Also, really pushing off the back foot instantly reminds me why an open stance, when you don't' have to, is inferior.
    Love your videos, they remind the 99% why the fundamentals have to be learned, they are not intuitive, and are by so incredibly important.

  7. Some writers here "know better" than Blair about how the top players hit their shots. But super high speed video at more than 220 frames per second demonstrates that the swing angle through the contact zone for most of the top pros rises at close to 18 degrees, just as what she demonstrates here. The racket crosses their body after rising through the contact point and extending toward the target. This way they generate good velocity and the spin to bring the ball down.

  8. well blair – I've been playing 40+ yrs so I grew up playing and believing in 'old school' tennis like you advocate, but I've become a believer in rotational vs linear acceleration – especially on the FH.

    clearly almost every male player swings across their body on 90% of their FHs and they are whacking the hell out of the ball and are consistent as heck and they are doing it this way because it's more efficient and easier to recover to the next shot. now most guys will still step into the ball if they are moving forward towards the net – or if they are trying to put some extra weight on their shots, but they are still generating most of their force across their body and not towards the opposite fence – at least on the FH. They are doing it this way because it's more efficient, easier to replicate and easier to recover to the next shot. It took we awhile to come around, but the light bulb went on this past yr and it's helped my FH become more consistent.

    BTW – Roger hits open stance 70-80% of the time and swings across his body even if he hits closed stance. DelPo is the one guy that hits pretty linear on his FH (even when he hits open stance) and he's got a huge FH so it can be done effectively at the highest level, but he's an exception. again – I agree – you can't/shouldn't over rotate – but the oscar wegner method definitely works for beginners and the pros.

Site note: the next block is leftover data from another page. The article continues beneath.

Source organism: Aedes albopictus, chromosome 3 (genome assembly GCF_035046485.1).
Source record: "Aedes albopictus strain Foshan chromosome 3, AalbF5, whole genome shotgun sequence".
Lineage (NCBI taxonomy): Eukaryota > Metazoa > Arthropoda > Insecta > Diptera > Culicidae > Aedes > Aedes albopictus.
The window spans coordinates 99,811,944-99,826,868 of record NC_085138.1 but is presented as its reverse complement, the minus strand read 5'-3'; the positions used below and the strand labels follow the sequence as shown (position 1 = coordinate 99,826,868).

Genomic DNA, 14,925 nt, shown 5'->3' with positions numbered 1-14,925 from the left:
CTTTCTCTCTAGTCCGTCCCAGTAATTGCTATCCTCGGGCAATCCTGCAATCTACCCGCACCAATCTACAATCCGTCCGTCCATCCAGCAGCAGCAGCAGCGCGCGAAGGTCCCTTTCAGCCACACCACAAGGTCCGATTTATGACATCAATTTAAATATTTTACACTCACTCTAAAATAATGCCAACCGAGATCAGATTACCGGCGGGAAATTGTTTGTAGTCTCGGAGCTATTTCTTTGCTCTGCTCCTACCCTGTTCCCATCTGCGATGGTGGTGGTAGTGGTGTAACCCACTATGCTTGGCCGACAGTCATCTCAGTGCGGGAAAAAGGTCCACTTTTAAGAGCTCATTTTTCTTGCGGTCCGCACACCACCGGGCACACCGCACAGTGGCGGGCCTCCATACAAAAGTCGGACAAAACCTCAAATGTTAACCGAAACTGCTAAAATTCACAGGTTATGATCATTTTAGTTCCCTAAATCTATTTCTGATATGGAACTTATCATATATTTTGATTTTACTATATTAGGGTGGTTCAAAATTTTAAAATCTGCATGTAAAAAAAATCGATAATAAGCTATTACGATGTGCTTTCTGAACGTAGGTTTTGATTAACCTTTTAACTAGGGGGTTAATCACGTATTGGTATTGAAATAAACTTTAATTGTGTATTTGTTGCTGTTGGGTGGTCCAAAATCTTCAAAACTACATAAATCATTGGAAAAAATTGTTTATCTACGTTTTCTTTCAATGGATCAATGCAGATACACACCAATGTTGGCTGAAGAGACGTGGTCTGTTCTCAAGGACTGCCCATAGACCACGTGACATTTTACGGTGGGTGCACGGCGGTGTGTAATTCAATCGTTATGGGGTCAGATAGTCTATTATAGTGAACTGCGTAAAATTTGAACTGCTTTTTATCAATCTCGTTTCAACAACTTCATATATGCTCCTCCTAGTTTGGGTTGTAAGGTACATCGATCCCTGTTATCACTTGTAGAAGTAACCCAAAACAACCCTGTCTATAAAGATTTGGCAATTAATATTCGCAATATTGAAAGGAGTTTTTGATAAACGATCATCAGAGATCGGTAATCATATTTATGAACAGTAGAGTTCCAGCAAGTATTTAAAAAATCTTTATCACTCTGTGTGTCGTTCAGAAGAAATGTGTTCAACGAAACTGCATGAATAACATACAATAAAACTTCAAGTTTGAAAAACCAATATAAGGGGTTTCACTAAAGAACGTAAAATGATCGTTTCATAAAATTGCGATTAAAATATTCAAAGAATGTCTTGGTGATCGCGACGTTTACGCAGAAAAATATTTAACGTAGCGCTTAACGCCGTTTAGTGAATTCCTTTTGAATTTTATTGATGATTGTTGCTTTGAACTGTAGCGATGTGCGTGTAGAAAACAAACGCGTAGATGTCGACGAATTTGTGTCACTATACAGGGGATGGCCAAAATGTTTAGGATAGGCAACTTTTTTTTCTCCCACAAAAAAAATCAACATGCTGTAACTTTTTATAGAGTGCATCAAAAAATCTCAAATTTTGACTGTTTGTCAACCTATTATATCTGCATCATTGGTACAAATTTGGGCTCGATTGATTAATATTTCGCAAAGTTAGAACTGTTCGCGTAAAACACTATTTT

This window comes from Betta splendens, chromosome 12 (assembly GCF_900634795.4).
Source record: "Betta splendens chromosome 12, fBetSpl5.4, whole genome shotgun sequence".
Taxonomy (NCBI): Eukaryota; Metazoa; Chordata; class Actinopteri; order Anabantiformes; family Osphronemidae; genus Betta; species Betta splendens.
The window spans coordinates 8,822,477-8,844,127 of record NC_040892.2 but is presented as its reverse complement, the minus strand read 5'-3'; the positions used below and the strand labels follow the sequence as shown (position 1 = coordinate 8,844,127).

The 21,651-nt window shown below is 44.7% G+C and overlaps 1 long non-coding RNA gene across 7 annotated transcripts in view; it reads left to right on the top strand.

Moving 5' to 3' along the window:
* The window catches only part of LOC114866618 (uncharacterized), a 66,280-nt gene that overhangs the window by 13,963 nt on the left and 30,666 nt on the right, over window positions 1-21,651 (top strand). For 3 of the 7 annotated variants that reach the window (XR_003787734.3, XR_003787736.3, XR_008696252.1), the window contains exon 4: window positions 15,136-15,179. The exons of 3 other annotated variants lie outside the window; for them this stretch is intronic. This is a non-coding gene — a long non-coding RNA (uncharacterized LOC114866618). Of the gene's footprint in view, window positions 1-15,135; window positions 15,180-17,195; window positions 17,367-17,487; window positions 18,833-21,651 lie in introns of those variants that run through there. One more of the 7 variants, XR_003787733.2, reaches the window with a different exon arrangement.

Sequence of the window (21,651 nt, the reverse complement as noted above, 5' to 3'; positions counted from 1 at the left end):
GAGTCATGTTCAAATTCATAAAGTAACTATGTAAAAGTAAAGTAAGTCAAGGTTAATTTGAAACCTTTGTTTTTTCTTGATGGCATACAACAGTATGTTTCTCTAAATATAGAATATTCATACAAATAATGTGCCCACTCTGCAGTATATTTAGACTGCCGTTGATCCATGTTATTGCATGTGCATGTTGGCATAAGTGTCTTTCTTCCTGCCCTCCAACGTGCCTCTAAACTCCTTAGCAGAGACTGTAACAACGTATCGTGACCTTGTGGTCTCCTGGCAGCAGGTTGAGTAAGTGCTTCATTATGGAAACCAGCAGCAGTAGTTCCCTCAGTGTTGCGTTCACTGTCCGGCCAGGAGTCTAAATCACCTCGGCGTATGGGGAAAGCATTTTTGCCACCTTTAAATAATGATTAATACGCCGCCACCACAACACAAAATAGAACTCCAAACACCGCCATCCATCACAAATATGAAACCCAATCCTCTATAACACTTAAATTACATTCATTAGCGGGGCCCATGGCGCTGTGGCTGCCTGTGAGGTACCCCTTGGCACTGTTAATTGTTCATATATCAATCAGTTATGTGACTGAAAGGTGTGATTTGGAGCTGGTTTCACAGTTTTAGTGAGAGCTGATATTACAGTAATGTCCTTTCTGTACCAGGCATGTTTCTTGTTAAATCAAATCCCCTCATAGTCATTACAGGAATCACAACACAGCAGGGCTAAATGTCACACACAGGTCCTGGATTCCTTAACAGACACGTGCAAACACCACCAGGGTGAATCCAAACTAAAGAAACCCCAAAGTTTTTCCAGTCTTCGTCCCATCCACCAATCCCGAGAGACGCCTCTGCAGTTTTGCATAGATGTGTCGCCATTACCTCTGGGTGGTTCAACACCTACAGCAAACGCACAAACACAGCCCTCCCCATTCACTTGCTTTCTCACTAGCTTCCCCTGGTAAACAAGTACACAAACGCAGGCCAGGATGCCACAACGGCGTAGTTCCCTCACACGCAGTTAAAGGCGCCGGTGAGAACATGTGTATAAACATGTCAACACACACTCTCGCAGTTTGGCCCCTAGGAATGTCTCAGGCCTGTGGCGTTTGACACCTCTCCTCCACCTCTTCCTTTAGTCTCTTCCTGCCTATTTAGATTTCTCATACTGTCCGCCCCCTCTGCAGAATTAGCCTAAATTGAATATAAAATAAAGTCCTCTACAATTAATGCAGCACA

9. Hi Milund – I'm sorry for the delayed response. I understand what you are saying, but I'd like to clarify. You aren't necessarily coming straight through the shot. The "straightaway" portion is the important part, but that's not to say you can't be brushing up the back of the ball as you go. The key is to have your strings moving in the direction of your target for as long as possible. Many people whip around their body so quickly that the ball has no stability or guidance.

  10. Hi! Roger Federer's stroke is simply a more advanced version of an "old-fashioned" classic stroke. That's why it's a great idea to build a foundation with the long hitting track – as a player improves, he or she can start accelerating faster with more feel. My instruction is geared toward those not aspiring to a pro career. Would I coach an exceptionally gifted child the exact same way? Probably not, but most of us are not exceptionally gifted children;)

  11. Blair Henly is fantastik! Her instructions are clear and easy to follow! Definitely has improved my game and made me realize many of the things I was doing wrong!!! Thank-You!!!!!

  12. Sorry but this makes no sense, Roger Federer swings fully around his body, sure he's on track and he's also fully whipping his racquet around his body. Why would you not teach the strokes of the best players on this earth? To say that only a small percent of people should try this is simply ridiculous, I have a 7 year old student who completely mastered this technique and he is now ahead of his peers and excelling in the boys 10's, it's time USA start teaching their youth line European way.

  13. This blondie thinks is right to write an article full of baseless speculations about a great champion as Nadal and doping. No, Mrs Blondie! Rafa's commitment to fair play is indisputable and he's past all the doping tests throughout the years. Shame on you, disrespectful nobody! She's a disgusting excuse for a human being.

  14. Also in your forehand you drop the racquet by supinating your forearm which produces very little spin. If you watch federer hitting his forehand, He rotates from the shoulder, follows a diagonal path from low to high. His body rotates through the ball and his shoulder rotates counterclockwise to uncoil and produce topspin. yes its harder to make contact with the ball but it produces more spin. The more diagonal your racquet path, the harder it is to make contact and the more spin you get.

Leave a Reply

Your email address will not be published. Required fields are marked *